Stefan Köhler 2017-09-09T10:40:27+00:00

Project Description

RESEARCH AREAS:

  • Human Memory

  • Cognitive Neuroscience

  • Human Brain Mapping

CONTACT:

  • Western University
    Natural Sciences Centre 245
    London, Ontario, Canada N6A 5B8

  • (519) 661-2111 x86299

STEFAN KÖHLER

Professor; Department Chair – Behavioral and Cognitive Neuroscience
Department of Psychology, Brain and Mind Institute, Western University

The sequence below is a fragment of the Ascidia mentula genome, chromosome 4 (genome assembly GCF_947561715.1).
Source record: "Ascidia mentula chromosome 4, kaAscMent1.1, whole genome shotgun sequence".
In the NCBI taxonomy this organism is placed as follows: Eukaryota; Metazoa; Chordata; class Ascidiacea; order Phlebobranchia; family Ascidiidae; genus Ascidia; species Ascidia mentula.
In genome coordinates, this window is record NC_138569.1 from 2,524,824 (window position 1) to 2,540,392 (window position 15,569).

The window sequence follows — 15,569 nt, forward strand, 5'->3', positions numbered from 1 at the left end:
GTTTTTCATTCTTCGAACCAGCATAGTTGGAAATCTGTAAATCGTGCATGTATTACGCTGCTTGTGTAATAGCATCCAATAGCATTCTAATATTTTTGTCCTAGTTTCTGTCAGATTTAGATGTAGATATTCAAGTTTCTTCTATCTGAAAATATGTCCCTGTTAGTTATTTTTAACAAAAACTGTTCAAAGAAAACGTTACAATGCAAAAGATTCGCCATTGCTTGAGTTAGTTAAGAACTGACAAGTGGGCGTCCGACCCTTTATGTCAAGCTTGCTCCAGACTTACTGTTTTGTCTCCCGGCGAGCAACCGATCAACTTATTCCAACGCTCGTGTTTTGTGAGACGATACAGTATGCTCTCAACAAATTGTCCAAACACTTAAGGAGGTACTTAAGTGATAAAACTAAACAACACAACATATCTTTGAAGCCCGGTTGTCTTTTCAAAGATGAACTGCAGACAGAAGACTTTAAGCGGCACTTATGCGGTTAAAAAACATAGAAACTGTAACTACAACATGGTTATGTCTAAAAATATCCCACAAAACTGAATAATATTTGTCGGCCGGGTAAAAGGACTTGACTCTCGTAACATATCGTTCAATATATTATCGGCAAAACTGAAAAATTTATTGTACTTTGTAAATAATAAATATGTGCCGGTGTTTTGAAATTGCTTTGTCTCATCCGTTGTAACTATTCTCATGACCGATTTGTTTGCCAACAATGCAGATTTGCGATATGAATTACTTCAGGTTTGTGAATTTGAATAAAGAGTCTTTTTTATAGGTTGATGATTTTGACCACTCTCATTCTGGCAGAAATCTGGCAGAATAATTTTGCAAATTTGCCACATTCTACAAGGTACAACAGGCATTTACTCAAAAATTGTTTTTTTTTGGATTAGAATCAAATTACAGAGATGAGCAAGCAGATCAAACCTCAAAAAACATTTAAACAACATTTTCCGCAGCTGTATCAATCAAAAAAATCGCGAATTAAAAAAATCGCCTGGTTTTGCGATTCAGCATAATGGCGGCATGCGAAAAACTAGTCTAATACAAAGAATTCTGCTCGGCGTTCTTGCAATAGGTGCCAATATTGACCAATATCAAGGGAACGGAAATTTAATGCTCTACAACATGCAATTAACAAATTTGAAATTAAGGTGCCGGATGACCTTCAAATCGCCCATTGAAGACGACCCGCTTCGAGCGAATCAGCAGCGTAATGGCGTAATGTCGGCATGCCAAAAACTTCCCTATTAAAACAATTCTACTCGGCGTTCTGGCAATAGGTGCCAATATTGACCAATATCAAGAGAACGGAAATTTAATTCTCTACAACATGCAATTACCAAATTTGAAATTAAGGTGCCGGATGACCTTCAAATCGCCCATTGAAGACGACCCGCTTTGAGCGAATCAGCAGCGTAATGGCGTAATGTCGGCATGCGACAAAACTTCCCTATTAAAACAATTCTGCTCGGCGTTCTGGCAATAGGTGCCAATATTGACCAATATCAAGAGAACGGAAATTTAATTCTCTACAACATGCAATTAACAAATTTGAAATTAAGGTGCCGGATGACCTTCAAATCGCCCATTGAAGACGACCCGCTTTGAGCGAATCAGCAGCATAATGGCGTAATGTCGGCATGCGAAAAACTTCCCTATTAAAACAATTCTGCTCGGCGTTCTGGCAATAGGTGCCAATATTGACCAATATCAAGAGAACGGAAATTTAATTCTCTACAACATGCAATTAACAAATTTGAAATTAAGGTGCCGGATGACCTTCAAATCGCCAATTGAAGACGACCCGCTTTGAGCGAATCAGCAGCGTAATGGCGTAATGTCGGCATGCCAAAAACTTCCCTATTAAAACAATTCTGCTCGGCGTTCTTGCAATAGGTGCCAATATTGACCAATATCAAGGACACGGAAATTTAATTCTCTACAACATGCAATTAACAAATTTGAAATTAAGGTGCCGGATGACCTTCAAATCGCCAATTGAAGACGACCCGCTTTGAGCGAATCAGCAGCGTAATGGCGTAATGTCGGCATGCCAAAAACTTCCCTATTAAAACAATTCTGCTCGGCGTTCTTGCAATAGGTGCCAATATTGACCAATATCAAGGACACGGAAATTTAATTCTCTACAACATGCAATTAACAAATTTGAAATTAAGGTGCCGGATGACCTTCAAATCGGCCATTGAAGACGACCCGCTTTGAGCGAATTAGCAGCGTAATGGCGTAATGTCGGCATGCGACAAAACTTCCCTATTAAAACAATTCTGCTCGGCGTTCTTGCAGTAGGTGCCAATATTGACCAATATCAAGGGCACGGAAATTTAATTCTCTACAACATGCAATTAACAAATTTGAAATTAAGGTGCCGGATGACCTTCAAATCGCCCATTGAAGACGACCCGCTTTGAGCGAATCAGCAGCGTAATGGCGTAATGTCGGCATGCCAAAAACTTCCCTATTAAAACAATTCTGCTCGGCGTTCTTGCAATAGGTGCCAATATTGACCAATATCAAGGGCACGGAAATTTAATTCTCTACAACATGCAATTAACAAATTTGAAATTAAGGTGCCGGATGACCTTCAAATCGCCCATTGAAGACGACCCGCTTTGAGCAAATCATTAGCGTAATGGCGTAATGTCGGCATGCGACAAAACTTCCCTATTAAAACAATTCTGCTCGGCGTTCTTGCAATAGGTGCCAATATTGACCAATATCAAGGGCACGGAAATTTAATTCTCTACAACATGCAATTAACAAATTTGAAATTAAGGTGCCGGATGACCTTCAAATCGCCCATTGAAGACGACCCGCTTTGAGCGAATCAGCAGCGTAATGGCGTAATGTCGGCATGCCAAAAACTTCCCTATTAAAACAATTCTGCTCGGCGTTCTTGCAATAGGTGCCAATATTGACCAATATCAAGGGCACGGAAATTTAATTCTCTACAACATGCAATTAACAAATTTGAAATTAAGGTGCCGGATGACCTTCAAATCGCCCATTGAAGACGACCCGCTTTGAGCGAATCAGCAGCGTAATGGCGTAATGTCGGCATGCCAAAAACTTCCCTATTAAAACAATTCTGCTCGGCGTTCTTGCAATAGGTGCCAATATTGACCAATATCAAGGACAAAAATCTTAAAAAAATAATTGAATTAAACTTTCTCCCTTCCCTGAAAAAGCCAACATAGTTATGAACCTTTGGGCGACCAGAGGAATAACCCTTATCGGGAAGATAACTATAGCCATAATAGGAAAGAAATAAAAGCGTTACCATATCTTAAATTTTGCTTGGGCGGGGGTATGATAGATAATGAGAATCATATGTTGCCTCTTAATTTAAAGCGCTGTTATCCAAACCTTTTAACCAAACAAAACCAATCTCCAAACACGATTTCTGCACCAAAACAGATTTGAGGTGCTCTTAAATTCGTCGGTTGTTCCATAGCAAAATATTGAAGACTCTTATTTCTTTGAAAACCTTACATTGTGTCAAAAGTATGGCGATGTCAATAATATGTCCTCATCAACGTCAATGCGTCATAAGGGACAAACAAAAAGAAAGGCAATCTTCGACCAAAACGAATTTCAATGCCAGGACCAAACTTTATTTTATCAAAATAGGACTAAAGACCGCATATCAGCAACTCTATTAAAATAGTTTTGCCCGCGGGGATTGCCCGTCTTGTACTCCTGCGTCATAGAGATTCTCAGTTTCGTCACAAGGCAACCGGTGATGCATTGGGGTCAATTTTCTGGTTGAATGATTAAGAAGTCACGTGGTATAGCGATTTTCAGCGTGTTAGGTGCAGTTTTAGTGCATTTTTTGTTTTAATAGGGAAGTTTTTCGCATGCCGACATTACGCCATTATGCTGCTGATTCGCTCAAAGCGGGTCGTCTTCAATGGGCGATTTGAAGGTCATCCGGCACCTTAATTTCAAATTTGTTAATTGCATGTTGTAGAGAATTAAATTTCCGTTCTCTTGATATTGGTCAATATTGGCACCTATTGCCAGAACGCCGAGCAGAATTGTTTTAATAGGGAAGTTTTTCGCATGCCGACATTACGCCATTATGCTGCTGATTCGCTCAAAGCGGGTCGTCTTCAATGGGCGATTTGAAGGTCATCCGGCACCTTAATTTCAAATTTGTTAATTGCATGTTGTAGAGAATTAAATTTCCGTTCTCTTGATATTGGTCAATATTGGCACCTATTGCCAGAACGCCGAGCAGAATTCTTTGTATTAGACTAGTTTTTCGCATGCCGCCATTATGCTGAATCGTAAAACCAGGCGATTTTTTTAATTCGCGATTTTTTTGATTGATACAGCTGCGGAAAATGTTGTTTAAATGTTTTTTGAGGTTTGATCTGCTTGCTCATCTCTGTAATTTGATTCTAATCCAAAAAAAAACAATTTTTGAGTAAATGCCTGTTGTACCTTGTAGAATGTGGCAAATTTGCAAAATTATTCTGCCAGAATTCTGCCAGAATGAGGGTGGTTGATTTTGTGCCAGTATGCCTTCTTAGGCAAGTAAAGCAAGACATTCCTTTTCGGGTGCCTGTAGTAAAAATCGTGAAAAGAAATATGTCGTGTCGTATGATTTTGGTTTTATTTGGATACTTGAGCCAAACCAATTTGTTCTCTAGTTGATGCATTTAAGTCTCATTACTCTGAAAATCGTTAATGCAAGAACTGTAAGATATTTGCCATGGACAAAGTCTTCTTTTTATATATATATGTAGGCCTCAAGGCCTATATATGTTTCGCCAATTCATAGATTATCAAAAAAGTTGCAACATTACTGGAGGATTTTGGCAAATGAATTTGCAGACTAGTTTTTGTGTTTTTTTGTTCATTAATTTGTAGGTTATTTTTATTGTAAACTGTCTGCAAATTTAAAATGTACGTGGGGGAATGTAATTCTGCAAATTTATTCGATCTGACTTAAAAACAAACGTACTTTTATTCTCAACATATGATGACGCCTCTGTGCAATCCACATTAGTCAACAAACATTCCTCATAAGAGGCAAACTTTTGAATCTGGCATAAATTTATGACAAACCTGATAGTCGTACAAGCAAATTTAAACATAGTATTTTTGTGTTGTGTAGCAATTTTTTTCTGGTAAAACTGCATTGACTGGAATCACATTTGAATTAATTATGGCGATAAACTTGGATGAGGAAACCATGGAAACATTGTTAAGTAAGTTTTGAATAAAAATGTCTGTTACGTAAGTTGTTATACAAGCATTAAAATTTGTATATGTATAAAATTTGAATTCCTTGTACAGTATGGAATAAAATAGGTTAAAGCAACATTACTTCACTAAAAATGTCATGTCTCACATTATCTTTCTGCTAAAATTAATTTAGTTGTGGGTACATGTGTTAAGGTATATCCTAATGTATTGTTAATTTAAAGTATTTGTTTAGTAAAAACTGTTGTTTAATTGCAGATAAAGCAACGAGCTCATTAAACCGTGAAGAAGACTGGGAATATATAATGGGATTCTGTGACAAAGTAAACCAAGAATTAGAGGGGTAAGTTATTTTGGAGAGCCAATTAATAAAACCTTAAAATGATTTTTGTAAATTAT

My research interests relate to the organization of episodic memory in the human brain. As part of the discipline of cognitive neuroscience, my research addresses the relationship between the cognitive and neural processes that allow humans to remember their past. It builds upon diverse methodological approaches, such as the investigation of memory impairments in neurological patients, cognitive experiments in healthy individuals, the examination of brain activity with functional neuroimaging techniques (fMRI), and brain stimulation with transcranial magnetic stimulation (TMS). Some of the specific questions addressed concern how memory systems interact with the visual system when we recognize something we say earlier, whether different parts of the brian support memory for different types of information, and how memory processes contribute to the detection of novelty in the environment.